Dr. Inban Reddy is a full-time family physician and palliative care physician in Prince George.  He is Physician Lead for the Northern Health Palliative Care Program and instrumental in developing palliative care initiatives within the Health Authority to serve rural and remote communities in Northern Health.  He is also the President of the Section of Palliative Care Physician's for Doctors of BC.  Aside from work, he is an avid fly fisherman and love playing tennis whenever he gets the opportunity.

Wallace Robinson, MSW, RSW. 

Wallace has worked at Providence Health Care since 1993 in Social Work roles (Renal and HIV/AIDs programs) and is now the organization's Leader for Advance Care Planning. During the recent COVID outbreak at Holy Family Hospital, one of PHC's LTC sites, he helped staff the urgent support line created for family and friends who had loved ones affected by the outbreak.

Leah Seaman, MD, CCFP. 

Dr. Leah Seaman was born in Prince Rupert and grew up in Terrace in Northern BC, in an era when to drive there from southern Canada was akin to driving the Dempster (800+ km gravel highway from the Yukon to Tuktoyaktuk).  After high school, she spent 14 years at UBC, over about a 25 year span, earning a BSR (Physio and OT) and then, much later, an MD and a CCFP.  After the latter, she worked as a full-service Family Physician in Vancouver, Nelson, and Nakusp, BC.

Then, following 4 Arctic locums, and with the inspiration of Dr. Braam de Klerk, she and her family moved to Inuvik in the Beaufort-Delta region of the NWT in February of 2003—ostensibly for 18 months. They stayed and settled there, and raised both their sons.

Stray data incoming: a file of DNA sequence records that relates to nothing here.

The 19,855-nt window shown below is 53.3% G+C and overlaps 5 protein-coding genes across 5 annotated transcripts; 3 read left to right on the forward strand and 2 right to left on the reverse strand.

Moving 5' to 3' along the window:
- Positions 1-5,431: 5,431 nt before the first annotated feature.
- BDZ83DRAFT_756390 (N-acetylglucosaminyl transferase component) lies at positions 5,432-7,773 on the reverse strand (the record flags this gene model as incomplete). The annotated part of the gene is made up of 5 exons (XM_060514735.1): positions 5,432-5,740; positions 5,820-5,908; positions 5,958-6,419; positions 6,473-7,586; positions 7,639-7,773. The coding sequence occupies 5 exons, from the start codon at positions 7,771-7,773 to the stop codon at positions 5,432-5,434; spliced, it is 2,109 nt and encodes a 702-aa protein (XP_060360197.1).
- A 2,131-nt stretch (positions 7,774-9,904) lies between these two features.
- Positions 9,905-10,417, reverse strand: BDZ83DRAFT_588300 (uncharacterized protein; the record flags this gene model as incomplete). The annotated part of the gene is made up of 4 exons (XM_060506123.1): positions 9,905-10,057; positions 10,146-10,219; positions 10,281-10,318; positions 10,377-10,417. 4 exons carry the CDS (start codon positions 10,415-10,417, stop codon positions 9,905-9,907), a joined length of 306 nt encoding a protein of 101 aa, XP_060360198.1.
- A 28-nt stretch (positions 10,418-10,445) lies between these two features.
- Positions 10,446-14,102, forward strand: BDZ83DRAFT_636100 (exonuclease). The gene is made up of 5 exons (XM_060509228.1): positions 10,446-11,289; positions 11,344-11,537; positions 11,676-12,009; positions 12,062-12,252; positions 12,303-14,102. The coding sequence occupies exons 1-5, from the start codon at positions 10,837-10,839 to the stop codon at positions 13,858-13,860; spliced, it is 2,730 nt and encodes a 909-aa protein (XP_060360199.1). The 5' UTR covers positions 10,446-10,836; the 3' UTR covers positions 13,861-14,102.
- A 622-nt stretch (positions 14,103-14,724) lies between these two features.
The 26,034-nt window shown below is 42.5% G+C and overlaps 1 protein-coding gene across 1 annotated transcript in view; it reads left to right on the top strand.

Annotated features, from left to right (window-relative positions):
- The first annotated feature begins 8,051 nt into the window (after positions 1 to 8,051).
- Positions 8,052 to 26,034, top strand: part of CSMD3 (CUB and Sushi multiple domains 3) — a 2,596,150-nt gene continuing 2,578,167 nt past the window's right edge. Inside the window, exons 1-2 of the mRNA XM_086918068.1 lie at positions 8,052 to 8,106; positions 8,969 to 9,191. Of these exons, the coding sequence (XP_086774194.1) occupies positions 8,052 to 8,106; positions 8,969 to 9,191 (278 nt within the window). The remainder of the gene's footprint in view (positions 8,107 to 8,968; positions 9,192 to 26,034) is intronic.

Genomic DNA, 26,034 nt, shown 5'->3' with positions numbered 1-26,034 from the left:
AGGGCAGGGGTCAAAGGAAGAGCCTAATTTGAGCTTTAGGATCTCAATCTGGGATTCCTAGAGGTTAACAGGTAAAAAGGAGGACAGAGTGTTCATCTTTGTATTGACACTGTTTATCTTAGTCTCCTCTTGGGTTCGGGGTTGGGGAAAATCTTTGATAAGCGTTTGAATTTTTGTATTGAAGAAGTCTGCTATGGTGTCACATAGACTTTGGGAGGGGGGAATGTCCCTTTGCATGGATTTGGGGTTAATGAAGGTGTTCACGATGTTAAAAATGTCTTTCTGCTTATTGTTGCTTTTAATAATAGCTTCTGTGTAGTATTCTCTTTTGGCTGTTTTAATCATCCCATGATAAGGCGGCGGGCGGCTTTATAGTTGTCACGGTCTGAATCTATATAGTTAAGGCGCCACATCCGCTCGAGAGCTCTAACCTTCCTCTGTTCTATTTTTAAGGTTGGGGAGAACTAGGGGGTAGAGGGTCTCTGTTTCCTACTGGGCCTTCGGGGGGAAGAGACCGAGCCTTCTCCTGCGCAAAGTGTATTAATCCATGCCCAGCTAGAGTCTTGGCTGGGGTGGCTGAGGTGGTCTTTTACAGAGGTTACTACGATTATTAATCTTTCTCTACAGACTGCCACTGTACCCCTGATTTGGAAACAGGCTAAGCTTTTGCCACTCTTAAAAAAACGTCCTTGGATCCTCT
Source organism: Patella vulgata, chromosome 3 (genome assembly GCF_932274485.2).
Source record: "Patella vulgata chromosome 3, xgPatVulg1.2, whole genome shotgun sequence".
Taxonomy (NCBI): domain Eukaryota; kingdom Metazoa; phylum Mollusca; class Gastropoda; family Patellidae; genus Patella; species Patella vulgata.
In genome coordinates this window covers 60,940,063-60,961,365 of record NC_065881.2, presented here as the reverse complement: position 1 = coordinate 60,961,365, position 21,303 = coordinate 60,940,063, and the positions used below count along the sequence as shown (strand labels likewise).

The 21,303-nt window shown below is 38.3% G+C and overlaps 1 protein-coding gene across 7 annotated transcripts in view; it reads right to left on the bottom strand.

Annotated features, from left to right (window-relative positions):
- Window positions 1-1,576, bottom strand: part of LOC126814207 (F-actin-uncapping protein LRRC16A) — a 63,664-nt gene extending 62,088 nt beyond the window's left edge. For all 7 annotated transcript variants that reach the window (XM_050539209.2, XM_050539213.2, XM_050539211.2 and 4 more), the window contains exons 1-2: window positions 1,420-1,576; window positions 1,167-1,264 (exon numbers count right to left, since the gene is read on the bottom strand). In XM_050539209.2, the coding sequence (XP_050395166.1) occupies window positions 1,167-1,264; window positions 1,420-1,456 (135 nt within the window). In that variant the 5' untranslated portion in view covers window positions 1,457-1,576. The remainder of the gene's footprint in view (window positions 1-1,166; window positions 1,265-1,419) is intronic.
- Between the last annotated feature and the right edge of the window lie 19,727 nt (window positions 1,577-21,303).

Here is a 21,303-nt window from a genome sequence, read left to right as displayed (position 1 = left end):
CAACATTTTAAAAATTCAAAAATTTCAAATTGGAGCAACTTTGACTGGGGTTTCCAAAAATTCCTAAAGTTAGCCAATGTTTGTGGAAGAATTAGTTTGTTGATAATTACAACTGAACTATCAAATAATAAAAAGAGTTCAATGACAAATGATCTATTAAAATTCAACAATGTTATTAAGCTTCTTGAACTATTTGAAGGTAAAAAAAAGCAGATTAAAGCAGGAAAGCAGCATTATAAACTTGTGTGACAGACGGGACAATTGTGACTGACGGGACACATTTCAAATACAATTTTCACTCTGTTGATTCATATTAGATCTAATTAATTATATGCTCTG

Dr. Seaman had been part of a dynamic team of physicians and nurses who serve the people of the Northwestern NWT.  This work included GP Obstetrics, General Clinics, ER shifts, Public Health, Homecare (including Palliative Care at home, and in hospital).  In 2016, she retired from the permanent staff and now return as a locum to a place that still feels like home to her—the patients, the colleagues, the friends, and the people who treat them as members of their extended families.  Since COVID-19, she has been doing virtual clinics for the Beau-Del from my home in the West Kootenays.

Lynn Straatman, MD, FRCPC. 

Dr. Straatman is a Cardiologist in Nancy Chan Cardiac Palliative Care, Cardio-Oncology and Cardiac Function clinics at Vancouver General Hospital, and the medical director of the Heart Failure Program at VGH. She currently holds grants to improve physician knowledge of Cost Related Non-adherence (CRNA) to prescription medications and possible solutions to the issue. Her research interests include transition of adult survivors of childhood cancer to adult care, the integration of palliative care into heart failure management, and education/support of family practitioners in survivorship care through practice guidelines. She is also the co-chair of the VCH physician diversity, equity and inclusion committee and is currently pursing certification as a DEI practitioner and publishing the experience of women physicians and COVID19 with researchers from SFU.

Dave Williscroft, MD, CCFP(PC/EM), FRCPC, FCFP.

Dave is a Clinical Assistant Professor at UBC in the Department of Emergency Medicine and the Division of Palliative Care. He is a graduate of the St. Paul’s Emergency Medicine Program and completed a Fellowship in Hospice and Palliative Medicine at Stanford University. He currently divides his time between clinical Emergency Medicine at Lions Gate Hospital and at St. Paul’s Hospital where he is one of the Palliative Medicine Physicians. Areas of interest include the interface between Emergency Medicine and Palliative Care, ultrasound utilization for Palliative Physicians, and in international relief work. Dave has trouble keeping up with his growing family of three young kids and a very patient wife.




Early bird registration: Wed. Sep 30, 2020 | Add to calendar +



Sept 30

Nurse Practitioners

 $               100.00



$                 40.00

MID by
Oct 16

Nurse Practitioners

 $               125.00



$                 50.00


Nurse Practitioners

 $               140.00



$               55.00

All fees are in Canadian dollars. Fees are subject to 5% GST.

Fees include access to the live virtual event, all available materials, and the post-event recording.